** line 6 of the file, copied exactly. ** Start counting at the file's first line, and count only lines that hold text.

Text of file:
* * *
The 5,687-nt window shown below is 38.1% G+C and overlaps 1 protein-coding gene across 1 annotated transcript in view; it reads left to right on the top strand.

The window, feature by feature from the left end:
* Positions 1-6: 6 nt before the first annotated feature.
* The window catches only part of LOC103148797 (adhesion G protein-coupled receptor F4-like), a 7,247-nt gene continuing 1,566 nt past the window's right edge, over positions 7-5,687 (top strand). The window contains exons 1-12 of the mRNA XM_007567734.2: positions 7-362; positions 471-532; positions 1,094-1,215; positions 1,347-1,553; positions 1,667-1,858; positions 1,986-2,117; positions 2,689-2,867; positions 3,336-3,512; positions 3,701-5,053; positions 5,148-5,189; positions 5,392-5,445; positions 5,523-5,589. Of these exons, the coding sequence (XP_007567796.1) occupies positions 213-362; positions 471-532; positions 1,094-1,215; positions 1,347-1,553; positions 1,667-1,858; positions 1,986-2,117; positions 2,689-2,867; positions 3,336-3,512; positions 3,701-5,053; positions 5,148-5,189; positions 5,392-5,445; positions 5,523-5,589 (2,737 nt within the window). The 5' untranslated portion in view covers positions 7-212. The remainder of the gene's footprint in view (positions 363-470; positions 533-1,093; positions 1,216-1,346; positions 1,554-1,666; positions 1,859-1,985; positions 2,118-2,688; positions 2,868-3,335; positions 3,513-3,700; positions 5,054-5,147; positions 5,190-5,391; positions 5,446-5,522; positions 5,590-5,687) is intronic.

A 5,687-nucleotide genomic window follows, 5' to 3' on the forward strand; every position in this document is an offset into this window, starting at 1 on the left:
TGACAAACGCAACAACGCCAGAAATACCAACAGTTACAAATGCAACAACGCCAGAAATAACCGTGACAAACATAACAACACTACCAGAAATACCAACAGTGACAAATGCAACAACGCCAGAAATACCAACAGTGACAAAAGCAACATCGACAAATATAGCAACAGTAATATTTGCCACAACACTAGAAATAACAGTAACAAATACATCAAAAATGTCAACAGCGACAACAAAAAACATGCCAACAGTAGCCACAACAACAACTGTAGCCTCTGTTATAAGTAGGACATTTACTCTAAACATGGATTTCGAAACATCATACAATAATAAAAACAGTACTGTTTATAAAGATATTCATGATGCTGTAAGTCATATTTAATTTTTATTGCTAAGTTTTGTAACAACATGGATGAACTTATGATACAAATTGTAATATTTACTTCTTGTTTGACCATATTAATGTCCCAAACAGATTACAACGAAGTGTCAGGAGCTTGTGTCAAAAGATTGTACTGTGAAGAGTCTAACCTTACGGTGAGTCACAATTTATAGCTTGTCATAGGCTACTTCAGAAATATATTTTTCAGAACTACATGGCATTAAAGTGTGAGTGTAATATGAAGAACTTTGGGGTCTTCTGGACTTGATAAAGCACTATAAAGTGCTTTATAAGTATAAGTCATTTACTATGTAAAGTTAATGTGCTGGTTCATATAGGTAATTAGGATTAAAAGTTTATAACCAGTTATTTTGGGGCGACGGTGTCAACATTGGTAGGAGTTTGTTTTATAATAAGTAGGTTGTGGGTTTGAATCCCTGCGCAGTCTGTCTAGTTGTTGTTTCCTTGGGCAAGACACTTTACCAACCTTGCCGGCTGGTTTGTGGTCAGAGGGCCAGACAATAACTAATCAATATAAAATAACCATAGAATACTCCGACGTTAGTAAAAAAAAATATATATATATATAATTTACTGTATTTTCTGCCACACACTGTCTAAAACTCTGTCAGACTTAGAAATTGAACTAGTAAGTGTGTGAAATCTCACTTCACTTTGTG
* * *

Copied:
TGACAAACGCAACAACGCCAGAAATACCAACAGTTACAAATGCAACAACGCCAGAAATAACCGTGACAAACATAACAACACTACCAGAAATACCAACAGTGACAAATGCAACAACGCCAGAAATACCAACAGTGACAAAAGCAACATCGACAAATATAGCAACAGTAATATTTGCCACAACACTAGAAATAACAGTAACAAATACATCAAAAATGTCAACAGCGACAACAAAAAACATGCCAACAGTAGCCACAACAACAACTGTAGCCTCTGTTATAAGTAGGACATTTACTCTAAACATGGATTTCGAAACATCATACAATAATAAAAACAGTACTGTTTATAAAGATATTCATGATGCTGTAAGTCATATTTAATTTTTATTGCTAAGTTTTGTAACAACATGGATGAACTTATGATACAAATTGTAATATTTACTTCTTGTTTGACCATATTAATGTCCCAAACAGATTACAACGAAGTGTCAGGAGCTTGTGTCAAAAGATTGTACTGTGAAGAGTCTAACCTTACGGTGAGTCACAATTTATAGCTTGTCATAGGCTACTTCAGAAATATATTTTTCAGAACTACATGGCATTAAAGTGTGAGTGTAATATGAAGAACTTTGGGGTCTTCTGGACTTGATAAAGCACTATAAAGTGCTTTATAAGTATAAGTCATTTACTATGTAAAGTTAATGTGCTGGTTCATATAGGTAATTAGGATTAAAAGTTTATAACCAGTTATTTTGGGGCGACGGTGTCAACATTGGTAGGAGTTTGTTTTATAATAAGTAGGTTGTGGGTTTGAATCCCTGCGCAGTCTGTCTAGTTGTTGTTTCCTTGGGCAAGACACTTTACCAACCTTGCCGGCTGGTTTGTGGTCAGAGGGCCAGACAATAACTAATCAATATAAAATAACCATAGAATACTCCGACGTTAGTAAAAAAAAATATATATATATATAATTTACTGTATTTTCTGCCACACACTGTCTAAAACTCTGTCAGACTTAGAAATTGAACTAGTAAGTGTGTGAAATCTCACTTCACTTTGTG